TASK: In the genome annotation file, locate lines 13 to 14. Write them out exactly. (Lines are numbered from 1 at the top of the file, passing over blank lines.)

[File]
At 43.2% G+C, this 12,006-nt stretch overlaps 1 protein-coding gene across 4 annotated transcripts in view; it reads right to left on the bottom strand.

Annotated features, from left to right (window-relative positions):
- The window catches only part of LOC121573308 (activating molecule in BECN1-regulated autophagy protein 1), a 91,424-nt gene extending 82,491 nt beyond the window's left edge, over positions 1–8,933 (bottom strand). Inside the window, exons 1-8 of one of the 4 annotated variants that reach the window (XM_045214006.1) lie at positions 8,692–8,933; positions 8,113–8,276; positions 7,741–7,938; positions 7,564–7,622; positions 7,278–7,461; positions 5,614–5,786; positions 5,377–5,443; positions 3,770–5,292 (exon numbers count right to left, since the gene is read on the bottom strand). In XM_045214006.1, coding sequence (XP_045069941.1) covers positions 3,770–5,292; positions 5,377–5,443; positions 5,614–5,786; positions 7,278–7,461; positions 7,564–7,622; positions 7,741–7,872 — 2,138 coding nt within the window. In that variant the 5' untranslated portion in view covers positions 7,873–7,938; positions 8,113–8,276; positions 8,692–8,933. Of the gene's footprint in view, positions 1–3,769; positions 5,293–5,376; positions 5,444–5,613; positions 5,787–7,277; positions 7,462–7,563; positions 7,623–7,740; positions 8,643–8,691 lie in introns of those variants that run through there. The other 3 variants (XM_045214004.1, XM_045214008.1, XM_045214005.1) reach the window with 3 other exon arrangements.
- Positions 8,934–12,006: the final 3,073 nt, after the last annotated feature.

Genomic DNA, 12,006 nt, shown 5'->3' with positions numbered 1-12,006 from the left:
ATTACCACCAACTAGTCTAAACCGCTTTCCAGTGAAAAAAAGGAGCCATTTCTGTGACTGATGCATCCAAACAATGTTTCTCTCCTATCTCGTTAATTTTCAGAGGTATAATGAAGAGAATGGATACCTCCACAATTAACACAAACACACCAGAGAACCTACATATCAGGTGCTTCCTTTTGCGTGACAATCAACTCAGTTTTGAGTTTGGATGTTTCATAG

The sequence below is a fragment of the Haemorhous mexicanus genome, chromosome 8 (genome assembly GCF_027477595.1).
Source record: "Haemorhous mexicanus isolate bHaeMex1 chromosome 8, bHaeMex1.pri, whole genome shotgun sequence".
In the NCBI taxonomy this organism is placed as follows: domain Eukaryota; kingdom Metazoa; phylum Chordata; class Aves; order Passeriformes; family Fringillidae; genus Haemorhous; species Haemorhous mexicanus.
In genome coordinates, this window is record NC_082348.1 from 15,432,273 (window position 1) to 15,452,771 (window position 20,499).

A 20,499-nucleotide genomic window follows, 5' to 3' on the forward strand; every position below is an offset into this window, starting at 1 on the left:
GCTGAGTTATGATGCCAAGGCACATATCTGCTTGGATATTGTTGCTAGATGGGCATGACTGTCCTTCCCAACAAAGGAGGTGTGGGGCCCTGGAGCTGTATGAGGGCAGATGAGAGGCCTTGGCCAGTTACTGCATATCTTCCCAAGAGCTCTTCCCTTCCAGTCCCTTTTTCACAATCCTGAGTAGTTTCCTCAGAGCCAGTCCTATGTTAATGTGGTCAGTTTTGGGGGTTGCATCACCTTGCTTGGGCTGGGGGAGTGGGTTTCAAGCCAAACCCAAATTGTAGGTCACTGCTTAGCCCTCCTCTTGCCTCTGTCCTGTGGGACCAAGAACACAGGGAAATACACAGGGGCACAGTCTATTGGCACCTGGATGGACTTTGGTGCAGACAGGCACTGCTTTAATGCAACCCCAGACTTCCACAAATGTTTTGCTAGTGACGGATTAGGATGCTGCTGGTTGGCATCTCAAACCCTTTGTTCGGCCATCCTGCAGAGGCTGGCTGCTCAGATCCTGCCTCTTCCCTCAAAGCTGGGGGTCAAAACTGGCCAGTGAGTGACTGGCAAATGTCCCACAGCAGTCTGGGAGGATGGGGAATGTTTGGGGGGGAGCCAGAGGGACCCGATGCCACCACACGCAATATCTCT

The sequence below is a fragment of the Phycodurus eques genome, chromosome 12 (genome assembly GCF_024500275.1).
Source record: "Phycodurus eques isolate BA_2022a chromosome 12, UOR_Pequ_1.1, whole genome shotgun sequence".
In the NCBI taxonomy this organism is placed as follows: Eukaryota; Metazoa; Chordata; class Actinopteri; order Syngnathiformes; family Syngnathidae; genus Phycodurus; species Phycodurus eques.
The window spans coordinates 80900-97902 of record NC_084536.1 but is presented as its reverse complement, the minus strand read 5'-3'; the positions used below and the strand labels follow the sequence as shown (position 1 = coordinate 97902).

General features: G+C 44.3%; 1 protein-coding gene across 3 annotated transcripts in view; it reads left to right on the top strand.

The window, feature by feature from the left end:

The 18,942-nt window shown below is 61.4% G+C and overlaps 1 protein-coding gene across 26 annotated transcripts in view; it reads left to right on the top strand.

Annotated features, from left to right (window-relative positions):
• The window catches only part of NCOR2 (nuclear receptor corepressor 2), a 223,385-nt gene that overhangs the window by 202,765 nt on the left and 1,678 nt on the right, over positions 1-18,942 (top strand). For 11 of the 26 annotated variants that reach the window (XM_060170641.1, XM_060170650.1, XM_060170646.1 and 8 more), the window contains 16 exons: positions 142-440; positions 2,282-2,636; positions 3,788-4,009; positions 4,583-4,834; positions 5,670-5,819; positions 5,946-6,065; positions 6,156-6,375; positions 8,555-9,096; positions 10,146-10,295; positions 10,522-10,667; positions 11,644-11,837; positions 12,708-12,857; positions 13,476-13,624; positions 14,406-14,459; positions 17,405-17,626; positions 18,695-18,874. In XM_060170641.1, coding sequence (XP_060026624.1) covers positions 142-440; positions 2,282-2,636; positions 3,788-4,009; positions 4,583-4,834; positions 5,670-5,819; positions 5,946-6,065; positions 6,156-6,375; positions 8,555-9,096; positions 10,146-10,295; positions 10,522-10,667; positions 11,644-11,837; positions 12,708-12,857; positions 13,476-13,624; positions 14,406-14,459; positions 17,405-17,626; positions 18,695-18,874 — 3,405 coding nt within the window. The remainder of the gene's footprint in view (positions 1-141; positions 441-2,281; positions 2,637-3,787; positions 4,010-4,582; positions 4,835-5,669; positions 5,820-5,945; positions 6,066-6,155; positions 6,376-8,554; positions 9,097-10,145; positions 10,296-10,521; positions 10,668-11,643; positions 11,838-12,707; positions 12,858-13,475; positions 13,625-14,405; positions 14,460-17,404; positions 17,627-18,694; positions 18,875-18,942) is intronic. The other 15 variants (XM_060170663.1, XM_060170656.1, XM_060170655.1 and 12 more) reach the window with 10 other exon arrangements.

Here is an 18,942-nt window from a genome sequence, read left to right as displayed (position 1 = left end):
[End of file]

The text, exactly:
The sequence below is a fragment of the Phycodurus eques genome, chromosome 12 (genome assembly GCF_024500275.1).
Source record: "Phycodurus eques isolate BA_2022a chromosome 12, UOR_Pequ_1.1, whole genome shotgun sequence".